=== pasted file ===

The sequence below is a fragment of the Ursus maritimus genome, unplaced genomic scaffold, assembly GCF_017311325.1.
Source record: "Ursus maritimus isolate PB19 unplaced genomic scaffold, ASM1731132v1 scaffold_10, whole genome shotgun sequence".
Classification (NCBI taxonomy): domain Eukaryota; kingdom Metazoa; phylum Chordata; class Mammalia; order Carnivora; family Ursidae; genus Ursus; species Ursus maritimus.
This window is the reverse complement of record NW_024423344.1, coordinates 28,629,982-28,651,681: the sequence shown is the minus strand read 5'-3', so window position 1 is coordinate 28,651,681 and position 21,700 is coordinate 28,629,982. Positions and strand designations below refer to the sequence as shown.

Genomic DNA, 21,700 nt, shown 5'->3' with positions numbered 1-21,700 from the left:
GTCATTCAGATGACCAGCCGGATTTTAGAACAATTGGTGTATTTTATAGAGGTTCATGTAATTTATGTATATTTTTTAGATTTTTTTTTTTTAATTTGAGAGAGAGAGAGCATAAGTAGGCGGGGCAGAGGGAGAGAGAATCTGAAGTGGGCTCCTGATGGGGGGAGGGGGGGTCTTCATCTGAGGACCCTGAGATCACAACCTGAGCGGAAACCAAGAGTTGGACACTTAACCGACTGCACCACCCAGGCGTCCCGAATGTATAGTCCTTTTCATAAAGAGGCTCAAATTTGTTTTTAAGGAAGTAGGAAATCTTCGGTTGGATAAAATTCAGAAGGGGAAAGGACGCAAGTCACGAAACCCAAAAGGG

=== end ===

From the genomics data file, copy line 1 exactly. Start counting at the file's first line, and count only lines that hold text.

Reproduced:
The sequence below is a fragment of the Ursus maritimus genome, unplaced genomic scaffold, assembly GCF_017311325.1.